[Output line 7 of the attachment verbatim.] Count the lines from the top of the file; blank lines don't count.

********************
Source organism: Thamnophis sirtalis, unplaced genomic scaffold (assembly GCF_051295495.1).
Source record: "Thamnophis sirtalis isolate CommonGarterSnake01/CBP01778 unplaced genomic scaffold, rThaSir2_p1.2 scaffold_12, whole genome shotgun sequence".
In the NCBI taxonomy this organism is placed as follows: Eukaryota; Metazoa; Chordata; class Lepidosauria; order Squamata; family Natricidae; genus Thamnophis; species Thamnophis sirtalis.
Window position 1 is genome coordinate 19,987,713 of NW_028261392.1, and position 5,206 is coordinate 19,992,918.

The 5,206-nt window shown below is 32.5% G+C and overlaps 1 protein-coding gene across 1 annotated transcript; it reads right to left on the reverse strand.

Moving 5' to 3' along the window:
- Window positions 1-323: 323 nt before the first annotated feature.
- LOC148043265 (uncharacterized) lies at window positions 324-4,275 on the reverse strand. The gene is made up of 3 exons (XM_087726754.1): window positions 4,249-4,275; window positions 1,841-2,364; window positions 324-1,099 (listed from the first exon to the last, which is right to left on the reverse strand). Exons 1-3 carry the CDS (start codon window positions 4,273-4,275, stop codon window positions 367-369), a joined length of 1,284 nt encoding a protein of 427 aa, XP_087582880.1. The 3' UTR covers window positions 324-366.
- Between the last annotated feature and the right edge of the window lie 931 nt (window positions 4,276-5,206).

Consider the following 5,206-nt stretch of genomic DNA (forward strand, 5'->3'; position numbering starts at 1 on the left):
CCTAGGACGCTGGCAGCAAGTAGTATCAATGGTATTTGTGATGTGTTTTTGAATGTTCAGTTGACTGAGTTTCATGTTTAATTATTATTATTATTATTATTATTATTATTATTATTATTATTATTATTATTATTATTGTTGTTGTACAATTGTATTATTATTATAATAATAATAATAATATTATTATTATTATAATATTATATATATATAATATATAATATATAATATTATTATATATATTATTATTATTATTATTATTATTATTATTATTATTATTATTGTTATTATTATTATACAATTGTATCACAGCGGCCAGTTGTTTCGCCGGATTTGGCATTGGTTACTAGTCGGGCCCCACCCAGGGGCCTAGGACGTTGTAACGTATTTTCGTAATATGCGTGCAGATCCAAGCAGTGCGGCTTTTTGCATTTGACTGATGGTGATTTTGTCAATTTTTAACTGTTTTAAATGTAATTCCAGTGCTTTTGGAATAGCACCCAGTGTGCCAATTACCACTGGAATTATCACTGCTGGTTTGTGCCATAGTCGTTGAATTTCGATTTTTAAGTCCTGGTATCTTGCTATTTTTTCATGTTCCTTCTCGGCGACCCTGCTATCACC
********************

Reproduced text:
- Window positions 1-323: 323 nt before the first annotated feature.